The analog secondary display is driven directly by the sensors and requires NO BATTERIES to operate. This display allows the diver to monitor their PO2 and if they choose to increase it above the 0.7 default setting by manually adding additional oxygen into the loop (e. g. on ascent).
The primary display may be a sequential LED wrist-mounted bar or a mouthpiece-mounted HDD (head-down display). They indicate Alarm, Very Low PO2, Low PO2, Setpoint, High PO2, and Very High PO2. The Alarm is bi-colored, flashing red to indicate a low battery and green to indicate a sensor/s is out of range.
The PRISM ReBreather is a digitally controlled, constant PO2, modular, closed-circuit diving system. Its breathing loop consists of a closable mouthpiece assembly with mushroom/check valves either side, which ensures uni-directional flow.
Dual, front-mounted counterlungs provide the diver with a flexible reservoir equivalent to the maximum displacement of the diver’s own lung volume. These counterlungs are fitted with both automatic and manual gas addition systems and a variable volume control valve (used upon ascent to vent excess expanding gas volume or to purge the loop).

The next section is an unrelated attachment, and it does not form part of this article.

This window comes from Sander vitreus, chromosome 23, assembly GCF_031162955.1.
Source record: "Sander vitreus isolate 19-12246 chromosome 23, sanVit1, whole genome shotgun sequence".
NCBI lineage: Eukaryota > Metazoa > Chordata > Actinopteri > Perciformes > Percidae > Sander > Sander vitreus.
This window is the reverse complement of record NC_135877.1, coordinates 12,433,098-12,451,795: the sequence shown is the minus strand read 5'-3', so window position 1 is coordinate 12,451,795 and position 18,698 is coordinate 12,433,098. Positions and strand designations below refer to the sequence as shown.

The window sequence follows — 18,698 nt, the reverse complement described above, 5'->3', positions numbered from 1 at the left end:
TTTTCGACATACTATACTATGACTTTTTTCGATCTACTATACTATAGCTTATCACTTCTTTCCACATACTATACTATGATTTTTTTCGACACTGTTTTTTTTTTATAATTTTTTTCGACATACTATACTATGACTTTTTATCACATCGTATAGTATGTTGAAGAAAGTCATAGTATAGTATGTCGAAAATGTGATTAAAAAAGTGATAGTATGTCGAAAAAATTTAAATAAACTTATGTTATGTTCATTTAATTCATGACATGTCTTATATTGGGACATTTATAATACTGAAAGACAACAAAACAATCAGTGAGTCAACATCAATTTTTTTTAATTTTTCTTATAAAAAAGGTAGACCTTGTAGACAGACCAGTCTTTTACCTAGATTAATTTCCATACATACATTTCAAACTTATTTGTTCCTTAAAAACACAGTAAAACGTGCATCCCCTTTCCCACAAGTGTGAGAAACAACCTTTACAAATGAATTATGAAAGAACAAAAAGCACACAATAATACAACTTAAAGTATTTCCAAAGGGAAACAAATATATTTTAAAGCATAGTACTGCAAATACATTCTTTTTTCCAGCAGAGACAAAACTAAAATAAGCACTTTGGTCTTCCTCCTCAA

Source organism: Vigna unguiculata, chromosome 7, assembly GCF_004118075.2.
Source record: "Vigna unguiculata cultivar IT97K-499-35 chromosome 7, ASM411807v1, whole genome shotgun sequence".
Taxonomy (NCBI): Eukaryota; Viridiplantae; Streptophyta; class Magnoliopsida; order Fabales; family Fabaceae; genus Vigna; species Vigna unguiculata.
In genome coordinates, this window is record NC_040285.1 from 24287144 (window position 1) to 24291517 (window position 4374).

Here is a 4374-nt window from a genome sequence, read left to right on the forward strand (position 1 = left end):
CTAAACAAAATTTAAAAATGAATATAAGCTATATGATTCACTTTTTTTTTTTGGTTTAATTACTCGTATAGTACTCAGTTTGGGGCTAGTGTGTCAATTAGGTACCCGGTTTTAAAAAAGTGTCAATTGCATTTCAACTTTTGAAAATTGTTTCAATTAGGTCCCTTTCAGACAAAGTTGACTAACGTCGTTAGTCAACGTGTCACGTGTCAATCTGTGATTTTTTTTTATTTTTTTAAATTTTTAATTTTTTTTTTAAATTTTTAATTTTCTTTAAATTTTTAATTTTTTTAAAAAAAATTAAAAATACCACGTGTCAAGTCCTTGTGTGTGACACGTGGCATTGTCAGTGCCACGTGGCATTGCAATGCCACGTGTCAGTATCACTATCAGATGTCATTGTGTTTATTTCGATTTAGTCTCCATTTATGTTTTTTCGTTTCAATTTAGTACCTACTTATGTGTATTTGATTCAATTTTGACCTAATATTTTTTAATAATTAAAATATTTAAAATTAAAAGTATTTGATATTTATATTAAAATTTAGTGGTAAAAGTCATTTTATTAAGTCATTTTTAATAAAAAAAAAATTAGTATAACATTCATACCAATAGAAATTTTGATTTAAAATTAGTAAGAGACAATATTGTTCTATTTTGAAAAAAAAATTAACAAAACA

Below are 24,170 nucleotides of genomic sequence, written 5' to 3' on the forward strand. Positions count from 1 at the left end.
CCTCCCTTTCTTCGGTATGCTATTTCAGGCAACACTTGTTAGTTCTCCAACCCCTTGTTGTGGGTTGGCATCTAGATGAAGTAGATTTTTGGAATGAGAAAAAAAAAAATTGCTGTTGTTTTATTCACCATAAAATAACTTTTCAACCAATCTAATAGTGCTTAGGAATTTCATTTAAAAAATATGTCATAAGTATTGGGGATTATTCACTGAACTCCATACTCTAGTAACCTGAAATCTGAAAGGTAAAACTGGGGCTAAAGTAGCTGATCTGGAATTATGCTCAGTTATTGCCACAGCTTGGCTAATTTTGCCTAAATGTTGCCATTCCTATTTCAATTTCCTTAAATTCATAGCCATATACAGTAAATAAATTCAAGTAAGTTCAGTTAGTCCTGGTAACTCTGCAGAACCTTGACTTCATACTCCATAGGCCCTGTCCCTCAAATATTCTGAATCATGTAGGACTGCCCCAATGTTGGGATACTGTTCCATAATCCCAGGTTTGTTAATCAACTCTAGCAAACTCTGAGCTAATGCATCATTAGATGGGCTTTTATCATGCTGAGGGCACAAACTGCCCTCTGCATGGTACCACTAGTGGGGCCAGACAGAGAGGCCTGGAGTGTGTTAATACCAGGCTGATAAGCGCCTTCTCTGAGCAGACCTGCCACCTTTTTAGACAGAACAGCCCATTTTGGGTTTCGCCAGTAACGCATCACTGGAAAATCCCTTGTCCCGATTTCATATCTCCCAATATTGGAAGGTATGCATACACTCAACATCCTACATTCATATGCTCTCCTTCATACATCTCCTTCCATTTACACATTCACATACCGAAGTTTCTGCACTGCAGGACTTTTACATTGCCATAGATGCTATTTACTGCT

A radial flow scrubber canister is mounted vertically on a backplate attached to the integrated BC, between twin supply cylinders (one each, oxygen and diluent). An optional cowling may be fitted.
The electronics, sensors, and batteries are mounted in the electronics head assembly at the top of the scrubber, with supply hoses feeding over the diver’s shoulders into the top of the counterlungs. A lighted primary display offers a quick reference of unit performance with status and alarm indicators.
An independent secondary display driven totally by the sensors themselves and requiring no battery verifies the unit’s performance. With the electronics switched on, the secondary also provides a status check for the battery and displays the setpoint selected for the dive. The electronics vote between the three proprietary galvanic sensors and control the operation of a low-wattage solenoid valve on the oxygen supply. Diluent addition is automatically achieved as hydrostatic pressure increases and the counterlung collapses against the valve actuator.
Fully charged, in standard configuration, the unit weighs approx. 47 lbs. and has a recommended scrubber duration of five hours.